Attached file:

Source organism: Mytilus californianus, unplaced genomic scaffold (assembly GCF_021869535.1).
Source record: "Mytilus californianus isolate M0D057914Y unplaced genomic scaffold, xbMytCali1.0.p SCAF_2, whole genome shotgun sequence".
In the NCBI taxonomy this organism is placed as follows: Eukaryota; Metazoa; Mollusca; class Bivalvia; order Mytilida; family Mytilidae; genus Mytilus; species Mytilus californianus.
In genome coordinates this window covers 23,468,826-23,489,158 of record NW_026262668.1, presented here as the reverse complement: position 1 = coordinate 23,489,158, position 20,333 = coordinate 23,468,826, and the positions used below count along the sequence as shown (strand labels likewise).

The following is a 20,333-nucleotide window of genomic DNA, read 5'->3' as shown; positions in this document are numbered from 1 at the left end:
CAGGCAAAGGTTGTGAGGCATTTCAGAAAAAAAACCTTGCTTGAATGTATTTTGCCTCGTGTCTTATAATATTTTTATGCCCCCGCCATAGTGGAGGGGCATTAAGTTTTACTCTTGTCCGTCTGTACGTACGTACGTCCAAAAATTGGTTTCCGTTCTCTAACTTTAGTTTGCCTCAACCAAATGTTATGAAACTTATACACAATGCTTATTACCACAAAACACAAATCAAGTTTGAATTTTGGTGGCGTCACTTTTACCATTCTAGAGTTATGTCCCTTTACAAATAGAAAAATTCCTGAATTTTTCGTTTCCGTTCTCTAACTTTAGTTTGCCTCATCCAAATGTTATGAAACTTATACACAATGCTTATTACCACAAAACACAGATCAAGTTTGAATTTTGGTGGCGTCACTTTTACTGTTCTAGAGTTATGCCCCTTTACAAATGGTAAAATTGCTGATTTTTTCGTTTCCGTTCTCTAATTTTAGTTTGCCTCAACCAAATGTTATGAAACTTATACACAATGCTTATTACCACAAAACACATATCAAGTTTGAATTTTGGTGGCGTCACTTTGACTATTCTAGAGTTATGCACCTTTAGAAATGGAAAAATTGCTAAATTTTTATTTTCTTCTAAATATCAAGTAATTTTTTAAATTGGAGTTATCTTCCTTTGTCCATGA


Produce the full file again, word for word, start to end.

Source organism: Mytilus californianus, unplaced genomic scaffold (assembly GCF_021869535.1).
Source record: "Mytilus californianus isolate M0D057914Y unplaced genomic scaffold, xbMytCali1.0.p SCAF_2, whole genome shotgun sequence".
In the NCBI taxonomy this organism is placed as follows: Eukaryota; Metazoa; Mollusca; class Bivalvia; order Mytilida; family Mytilidae; genus Mytilus; species Mytilus californianus.
In genome coordinates this window covers 23,468,826-23,489,158 of record NW_026262668.1, presented here as the reverse complement: position 1 = coordinate 23,489,158, position 20,333 = coordinate 23,468,826, and the positions used below count along the sequence as shown (strand labels likewise).

The following is a 20,333-nucleotide window of genomic DNA, read 5'->3' as shown; positions in this document are numbered from 1 at the left end:
CAGGCAAAGGTTGTGAGGCATTTCAGAAAAAAAACCTTGCTTGAATGTATTTTGCCTCGTGTCTTATAATATTTTTATGCCCCCGCCATAGTGGAGGGGCATTAAGTTTTACTCTTGTCCGTCTGTACGTACGTACGTCCAAAAATTGGTTTCCGTTCTCTAACTTTAGTTTGCCTCAACCAAATGTTATGAAACTTATACACAATGCTTATTACCACAAAACACAAATCAAGTTTGAATTTTGGTGGCGTCACTTTTACCATTCTAGAGTTATGTCCCTTTACAAATAGAAAAATTCCTGAATTTTTCGTTTCCGTTCTCTAACTTTAGTTTGCCTCATCCAAATGTTATGAAACTTATACACAATGCTTATTACCACAAAACACAGATCAAGTTTGAATTTTGGTGGCGTCACTTTTACTGTTCTAGAGTTATGCCCCTTTACAAATGGTAAAATTGCTGATTTTTTCGTTTCCGTTCTCTAATTTTAGTTTGCCTCAACCAAATGTTATGAAACTTATACACAATGCTTATTACCACAAAACACATATCAAGTTTGAATTTTGGTGGCGTCACTTTGACTATTCTAGAGTTATGCACCTTTAGAAATGGAAAAATTGCTAAATTTTTATTTTCTTCTAAATATCAAGTAATTTTTTAAATTGGAGTTATCTTCCTTTGTCCATGA